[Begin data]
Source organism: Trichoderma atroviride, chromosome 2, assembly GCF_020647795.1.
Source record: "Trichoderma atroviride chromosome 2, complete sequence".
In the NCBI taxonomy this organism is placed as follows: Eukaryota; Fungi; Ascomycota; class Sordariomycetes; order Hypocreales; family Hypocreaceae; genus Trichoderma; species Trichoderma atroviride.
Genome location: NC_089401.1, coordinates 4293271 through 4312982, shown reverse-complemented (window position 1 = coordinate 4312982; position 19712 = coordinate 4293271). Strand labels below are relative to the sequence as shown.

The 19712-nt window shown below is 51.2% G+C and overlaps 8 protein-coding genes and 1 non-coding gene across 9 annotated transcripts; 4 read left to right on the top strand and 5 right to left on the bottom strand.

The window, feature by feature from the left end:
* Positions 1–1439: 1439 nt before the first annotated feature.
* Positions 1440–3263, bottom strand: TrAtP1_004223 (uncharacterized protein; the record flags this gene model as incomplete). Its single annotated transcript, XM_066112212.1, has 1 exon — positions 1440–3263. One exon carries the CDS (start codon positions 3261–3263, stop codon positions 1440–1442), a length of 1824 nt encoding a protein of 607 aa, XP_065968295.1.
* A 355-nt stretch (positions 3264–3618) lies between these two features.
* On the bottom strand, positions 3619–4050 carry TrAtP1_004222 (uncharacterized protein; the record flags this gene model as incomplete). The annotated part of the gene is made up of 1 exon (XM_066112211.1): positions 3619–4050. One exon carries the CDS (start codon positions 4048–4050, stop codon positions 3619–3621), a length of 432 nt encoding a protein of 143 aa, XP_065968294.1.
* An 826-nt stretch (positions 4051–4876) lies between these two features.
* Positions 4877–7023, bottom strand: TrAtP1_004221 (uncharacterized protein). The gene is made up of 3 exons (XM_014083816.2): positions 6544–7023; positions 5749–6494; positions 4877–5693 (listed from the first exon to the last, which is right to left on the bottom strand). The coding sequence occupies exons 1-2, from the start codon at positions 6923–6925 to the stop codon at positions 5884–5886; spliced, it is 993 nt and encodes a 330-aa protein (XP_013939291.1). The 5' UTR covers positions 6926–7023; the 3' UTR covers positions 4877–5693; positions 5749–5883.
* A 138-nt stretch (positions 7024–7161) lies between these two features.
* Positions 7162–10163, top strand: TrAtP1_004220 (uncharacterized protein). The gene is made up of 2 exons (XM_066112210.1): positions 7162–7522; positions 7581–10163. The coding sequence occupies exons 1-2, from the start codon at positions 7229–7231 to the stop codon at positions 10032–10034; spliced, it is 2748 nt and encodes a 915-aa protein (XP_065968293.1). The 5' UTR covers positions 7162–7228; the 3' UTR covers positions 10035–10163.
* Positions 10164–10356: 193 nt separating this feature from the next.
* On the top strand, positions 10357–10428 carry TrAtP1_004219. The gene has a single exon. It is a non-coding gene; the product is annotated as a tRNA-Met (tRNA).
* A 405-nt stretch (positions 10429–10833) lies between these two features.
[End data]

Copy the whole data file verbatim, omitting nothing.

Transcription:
Source organism: Trichoderma atroviride, chromosome 2, assembly GCF_020647795.1.
Source record: "Trichoderma atroviride chromosome 2, complete sequence".
In the NCBI taxonomy this organism is placed as follows: Eukaryota; Fungi; Ascomycota; class Sordariomycetes; order Hypocreales; family Hypocreaceae; genus Trichoderma; species Trichoderma atroviride.
Genome location: NC_089401.1, coordinates 4293271 through 4312982, shown reverse-complemented (window position 1 = coordinate 4312982; position 19712 = coordinate 4293271). Strand labels below are relative to the sequence as shown.

The 19712-nt window shown below is 51.2% G+C and overlaps 8 protein-coding genes and 1 non-coding gene across 9 annotated transcripts; 4 read left to right on the top strand and 5 right to left on the bottom strand.

The window, feature by feature from the left end:
* Positions 1–1439: 1439 nt before the first annotated feature.
* Positions 1440–3263, bottom strand: TrAtP1_004223 (uncharacterized protein; the record flags this gene model as incomplete). Its single annotated transcript, XM_066112212.1, has 1 exon — positions 1440–3263. One exon carries the CDS (start codon positions 3261–3263, stop codon positions 1440–1442), a length of 1824 nt encoding a protein of 607 aa, XP_065968295.1.
* A 355-nt stretch (positions 3264–3618) lies between these two features.
* On the bottom strand, positions 3619–4050 carry TrAtP1_004222 (uncharacterized protein; the record flags this gene model as incomplete). The annotated part of the gene is made up of 1 exon (XM_066112211.1): positions 3619–4050. One exon carries the CDS (start codon positions 4048–4050, stop codon positions 3619–3621), a length of 432 nt encoding a protein of 143 aa, XP_065968294.1.
* An 826-nt stretch (positions 4051–4876) lies between these two features.
* Positions 4877–7023, bottom strand: TrAtP1_004221 (uncharacterized protein). The gene is made up of 3 exons (XM_014083816.2): positions 6544–7023; positions 5749–6494; positions 4877–5693 (listed from the first exon to the last, which is right to left on the bottom strand). The coding sequence occupies exons 1-2, from the start codon at positions 6923–6925 to the stop codon at positions 5884–5886; spliced, it is 993 nt and encodes a 330-aa protein (XP_013939291.1). The 5' UTR covers positions 6926–7023; the 3' UTR covers positions 4877–5693; positions 5749–5883.
* A 138-nt stretch (positions 7024–7161) lies between these two features.
* Positions 7162–10163, top strand: TrAtP1_004220 (uncharacterized protein). The gene is made up of 2 exons (XM_066112210.1): positions 7162–7522; positions 7581–10163. The coding sequence occupies exons 1-2, from the start codon at positions 7229–7231 to the stop codon at positions 10032–10034; spliced, it is 2748 nt and encodes a 915-aa protein (XP_065968293.1). The 5' UTR covers positions 7162–7228; the 3' UTR covers positions 10035–10163.
* Positions 10164–10356: 193 nt separating this feature from the next.
* On the top strand, positions 10357–10428 carry TrAtP1_004219. The gene has a single exon. It is a non-coding gene; the product is annotated as a tRNA-Met (tRNA).
* A 405-nt stretch (positions 10429–10833) lies between these two features.